Something very big is happening in the Internet access business, beyond the much-publicized move to gigabit networks by a growing range of providers in the U.S. market. In fact, the full impact of the shift to gigabit access speeds has repercussions beyond the actual number of consumers that elect to buy it.
As CenturyLink executives have noted many times, gigabit marketing drives adoption of 20-Mbps, 40-Mbps and 80-Mbps access services. In other words, gigabit Internet access drives most consumers to consider upgrading to faster speeds, even when they opt not to buy a full gigabit service.
In the global satellite business, something similar is happening. Over the last few years, new high throughput satellites operating in the Ka bands have been launched, and continue to be launched, offering aggregate throughput much higher than for Ku-band satellites. The actual amount of additional bandwidth varies, but can range as high as two orders of magnitude over the present generation of satellites.
But there is more afoot. Up to this point, most consumer satellite service platforms have used the geosynchronous orbit. That has clear advantages in terms of ability to support low-cost consumer terminals.
The drawbacks include high latency.
But many new proposed satellite constellations are operating, or are in preparation, including OneWeb, LeoSat and SpaceX, to name a few. Those new ventures plan to use low earth orbit.
The two clear advantages for such an approach are much lower latency and much higher bandwidth.
O3b already is in operation, using a fleet of 12 medium earth orbit satellites in medium earth orbit, again providing latency and bandwidth advantages over a geostationary approach.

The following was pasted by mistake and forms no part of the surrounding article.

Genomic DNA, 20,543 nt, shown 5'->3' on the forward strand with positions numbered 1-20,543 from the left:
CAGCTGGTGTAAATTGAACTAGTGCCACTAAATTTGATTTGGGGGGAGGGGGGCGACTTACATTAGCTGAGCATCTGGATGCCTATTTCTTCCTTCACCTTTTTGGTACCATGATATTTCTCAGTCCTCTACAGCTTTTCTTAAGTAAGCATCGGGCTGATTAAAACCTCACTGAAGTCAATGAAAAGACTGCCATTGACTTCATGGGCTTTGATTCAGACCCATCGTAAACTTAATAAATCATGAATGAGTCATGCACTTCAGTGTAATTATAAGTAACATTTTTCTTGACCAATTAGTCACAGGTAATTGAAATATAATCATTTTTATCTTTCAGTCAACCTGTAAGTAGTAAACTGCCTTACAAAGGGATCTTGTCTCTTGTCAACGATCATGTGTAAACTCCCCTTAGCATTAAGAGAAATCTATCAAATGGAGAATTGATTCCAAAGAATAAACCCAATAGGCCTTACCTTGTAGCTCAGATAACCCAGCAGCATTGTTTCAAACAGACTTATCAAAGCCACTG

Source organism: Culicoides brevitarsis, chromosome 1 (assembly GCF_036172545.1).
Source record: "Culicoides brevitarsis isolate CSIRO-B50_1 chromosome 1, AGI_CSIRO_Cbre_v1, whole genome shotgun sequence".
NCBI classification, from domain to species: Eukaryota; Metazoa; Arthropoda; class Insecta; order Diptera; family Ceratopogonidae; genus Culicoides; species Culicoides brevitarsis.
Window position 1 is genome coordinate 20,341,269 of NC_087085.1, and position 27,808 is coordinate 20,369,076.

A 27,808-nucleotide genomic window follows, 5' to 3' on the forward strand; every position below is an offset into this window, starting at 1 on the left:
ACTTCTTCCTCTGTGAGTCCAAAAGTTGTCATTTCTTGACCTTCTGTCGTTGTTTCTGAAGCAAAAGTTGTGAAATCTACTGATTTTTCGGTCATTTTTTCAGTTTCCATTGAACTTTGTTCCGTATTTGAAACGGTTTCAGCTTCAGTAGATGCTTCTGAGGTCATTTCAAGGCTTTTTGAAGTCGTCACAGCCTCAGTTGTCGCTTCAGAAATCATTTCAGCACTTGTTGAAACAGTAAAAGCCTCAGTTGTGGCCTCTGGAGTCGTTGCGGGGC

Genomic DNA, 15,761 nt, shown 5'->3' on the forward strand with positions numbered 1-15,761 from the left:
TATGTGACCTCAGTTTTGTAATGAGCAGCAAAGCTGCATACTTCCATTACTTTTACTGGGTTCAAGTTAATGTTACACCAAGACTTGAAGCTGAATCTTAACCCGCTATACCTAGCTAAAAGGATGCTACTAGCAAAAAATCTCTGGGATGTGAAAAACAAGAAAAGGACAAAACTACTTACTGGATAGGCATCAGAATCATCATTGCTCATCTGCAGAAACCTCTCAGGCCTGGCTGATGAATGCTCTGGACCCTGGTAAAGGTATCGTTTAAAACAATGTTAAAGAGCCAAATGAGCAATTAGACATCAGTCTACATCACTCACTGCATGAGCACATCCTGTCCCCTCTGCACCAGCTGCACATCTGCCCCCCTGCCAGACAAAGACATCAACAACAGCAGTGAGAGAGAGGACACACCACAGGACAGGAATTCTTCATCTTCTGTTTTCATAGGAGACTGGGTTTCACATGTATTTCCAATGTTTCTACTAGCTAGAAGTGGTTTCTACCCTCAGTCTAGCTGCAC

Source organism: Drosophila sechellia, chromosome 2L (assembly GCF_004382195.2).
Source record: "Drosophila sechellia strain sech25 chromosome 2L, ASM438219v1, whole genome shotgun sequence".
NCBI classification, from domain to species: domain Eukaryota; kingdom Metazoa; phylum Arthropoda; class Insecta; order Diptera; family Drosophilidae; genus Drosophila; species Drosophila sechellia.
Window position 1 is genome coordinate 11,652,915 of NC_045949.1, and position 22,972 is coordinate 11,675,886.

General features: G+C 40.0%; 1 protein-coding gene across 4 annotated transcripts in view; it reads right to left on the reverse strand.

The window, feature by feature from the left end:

But even geostationary platforms now benefit from use of the Ka band frequencies and ower earth station costs.
Satellite entrepreneurs such as Kacific now are aiming to disrupt the traditional value-price relationship for satellite communications, using new technology as much as two orders of magnitude better than prior platforms.
In the past, price points of older satellite bandwidth caused decision makers in island countries of the Pacific and Southeast Asia to rule out satellite as an economically viable way to enable connectivity in their country, focusing on cable to power fixed and mobile internet networks, notes Cyril Annarella, Kacific executive director.
But new high-throughput satellites are changing the economics of the access business because they “allow data connections at a much lower cost per bit than older generations satellites,” says Cyril Annarella, Kacific executive director.
High throughput satellites provide as much as two orders of magnitude more throughput than earlier generation satellites, significantly reducing cost per bit profiles.
ViaSat-1 and EchoStar XVII (Jupiter-1) provide more than 100 Gbps of capacity, which is more than 100 times the capacity offered by a conventional Ku-band satellite, for example.
When it was launched in October 2011 ViaSat-1 had more capacity (140 Gbps) than all other commercial communications satellites over North America combined, to illustrate the capacity advances.
Kacific is building on several technology advances, in additon to availability of HTS. The Ka-band spectrum inherently “carries more information,” says Annarella, much as millimeter wave frequencies or even 2.5 GHz frequencies can carry more information than signals of equivalent bandwidth at 800 MHz.
Also, the success of HTS-based services in the United States, such as Viasat and Hughes networks Jupiter, has driven the cost of user terminals well below US$500, enabling an interesting mass market value proposition that older generations of satellite services were never able to achieve, Annarella says.
In many markets, including Indonesia, the Philippines, Papua New Guinea and the Island nations of the Pacific, satellite might be the only affordable way to bridge the digital divide, Annarella argues.